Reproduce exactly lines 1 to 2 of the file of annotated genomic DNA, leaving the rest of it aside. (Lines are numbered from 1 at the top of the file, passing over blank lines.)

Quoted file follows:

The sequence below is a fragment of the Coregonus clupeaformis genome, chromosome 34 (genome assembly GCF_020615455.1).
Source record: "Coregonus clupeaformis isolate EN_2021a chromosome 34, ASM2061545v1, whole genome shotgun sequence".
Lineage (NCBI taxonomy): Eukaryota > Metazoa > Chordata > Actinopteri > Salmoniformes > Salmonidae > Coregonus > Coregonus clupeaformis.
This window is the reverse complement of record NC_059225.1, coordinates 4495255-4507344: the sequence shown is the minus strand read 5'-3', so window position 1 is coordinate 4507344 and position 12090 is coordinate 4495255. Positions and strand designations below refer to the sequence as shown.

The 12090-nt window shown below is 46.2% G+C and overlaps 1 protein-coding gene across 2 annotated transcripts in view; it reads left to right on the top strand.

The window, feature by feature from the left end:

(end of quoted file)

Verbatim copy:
The sequence below is a fragment of the Coregonus clupeaformis genome, chromosome 34 (genome assembly GCF_020615455.1).
Source record: "Coregonus clupeaformis isolate EN_2021a chromosome 34, ASM2061545v1, whole genome shotgun sequence".